Thursday, August 29, 2013

Grandfather Mountain

If you follow me on facebook, you probably know that I have been working on a photo history about Grandfather Mountain for Arcadia Publishing. This will be my fifth book for Arcadia. Previous titles include Avery County; Caldwell County; Mitchell County; and the very popular Remembering North Carolina's Confederates. I signed this contract back last year.

Grandfather Mountain has a little Civil War history to it. It was up on Grandfather that Confederate conscription officers drove Keith and Malinda Blalock, after their brief experience in the 26th NCT. They supposedly hid out in a hog pen. And local tradition has it that the lower slopes of Grandfather were used as part of a local underground railroad, funneling escaped POWs and dissidents out of Salisbury toward Federal lines in east Tennessee.

Of course, there is much more recent history to Grandfather Mountain: events like the annual Singing on the Mountain -- started in 1924-- or the Grandfather Mountain Highland Games, or the annual Girl Scout Day. So I am looking for photographs of people visiting the animal habitat, crossing the Swinging Bridge, or hiking the Profile Trail. If you have photographs, please drop me a line. They need to be scanned at a high resolution.

Thanks for reading - and, it is a good day to visit someplace like Grandfather Mountain!

Tuesday, August 20, 2013

U.S.S. Peterhoff

For the past couple of days, I've been reading Stanley South's autobiography, An Archaeological Evolution. Dr. South played a role in the early days of the Brunswick Town/Ft. Anderson and Ft. Fisher State Historic Sites. While I found much of interest, what really struck me was the story of the U.S.S.  Peterhoff.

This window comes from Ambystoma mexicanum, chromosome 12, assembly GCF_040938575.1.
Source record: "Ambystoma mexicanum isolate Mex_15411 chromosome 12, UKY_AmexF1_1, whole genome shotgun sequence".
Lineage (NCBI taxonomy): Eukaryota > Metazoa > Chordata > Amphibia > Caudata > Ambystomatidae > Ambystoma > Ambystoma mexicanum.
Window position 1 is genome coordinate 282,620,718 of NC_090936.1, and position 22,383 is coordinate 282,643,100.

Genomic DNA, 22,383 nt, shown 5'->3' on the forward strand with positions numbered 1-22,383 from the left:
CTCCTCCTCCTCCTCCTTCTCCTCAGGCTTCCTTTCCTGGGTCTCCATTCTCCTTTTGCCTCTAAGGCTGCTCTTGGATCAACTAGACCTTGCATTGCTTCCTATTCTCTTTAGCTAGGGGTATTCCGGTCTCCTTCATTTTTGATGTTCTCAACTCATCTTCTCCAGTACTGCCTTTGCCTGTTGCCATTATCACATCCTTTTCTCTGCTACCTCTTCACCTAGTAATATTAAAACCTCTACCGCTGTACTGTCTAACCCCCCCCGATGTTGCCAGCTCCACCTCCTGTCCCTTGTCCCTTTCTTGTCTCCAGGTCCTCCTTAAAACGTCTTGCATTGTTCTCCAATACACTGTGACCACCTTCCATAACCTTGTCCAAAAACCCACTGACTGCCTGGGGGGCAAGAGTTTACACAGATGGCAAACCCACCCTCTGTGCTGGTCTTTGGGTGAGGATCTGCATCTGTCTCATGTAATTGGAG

It appears that the Peterhoff was "a 416-ton iron-hulled yacht originally built for the Tsar of Russia" by a company in London. It had 140 hp steam engines and was launched in 1850. At some point, the ship transferred to Britain and was used as a cargo ship.

   On January 27, 1863, the Peterhoff set sail from Cornwall, and on February 20, she was boarded and searched by the crew of the USS Alabama. Papers from John Slidell in England to the Confederate Secretary of State were tossed overboard. Since there were no official means to hold the vessel, it was released. The Peterhoff reached St. Thomas, and then on February 25, set sail again. She was again boarded, and the captain claimed that he was bound for Matamoros in Mexico. But a crewman let slip that the vessel was actually bound for Brownville, Texas. The Peterhoff was seized, sold in a prize court, and after additional legal battles, in 1864, became a part of the North Atlantic Blockading Squadron. She left Hampton Roads, Virginia, on February 28, 1864, to help with the blockade of Wilmington, North Carolina. Just a few days later, on March 6, 1864, the U.S.S. Peterhoff was rammed by the gunboat U.S.S. Monticello, and the Peterhoff  was sunk. When low tide came on March 7, Federal sailors boarded the Peterhoff and destroyed what they could.  After the war ended, the United States Supreme Court ruled in favor of the owners of the Peterhoff, and the government was forced to compensate her owners.

The wreck lies off Kure Beech. Several cannon have been brought up over the years, including this one at Fort Fisher, and the wreck site was placed on the National Register of Historic Places in 1975.

Sunday, August 18, 2013

Wrong, wrong, wrong....

My readers might be tired of the ongoing mentions of the Blalocks, but there just appears to be so much bad information out there. Their life story seems as blown out of proportion as say, Joshua Lawrence Chamberlain's. I found the below article in a book edited by Lisa Tendrich Frank entitled Women in the American Civil War, Volume 1 (2008). So, I'm going to pick the article apart. I promise I will leave this subject alone for a while after this.

Blalock, Malinda [Sam Blalock]

   Malina Blalock is thought to be the only woman to fight on both sides of the Civil War, and she is the only woman known to have fought as a man from North Carolina. [I know of two others from North Carolina who fought as men. One was from Yancey County and the other from the eastern part of the state.]

   Born Sarah Malinda Pritchard in about 1840 [her birth date, per tombstone, was March 10, 1839] in Caldwell County, North Carolina, to Alfred and Elizabeth Pritchard, Malinda married William McKesson "Keith" Blalock in April 1861, at a small church near Grandfather Mountain in Watauga County. [They were already married in 1860 when the census taker came around.] The two were Unionists. [Probably not technically- they were dissidents who used the Union army to continue a family feud.]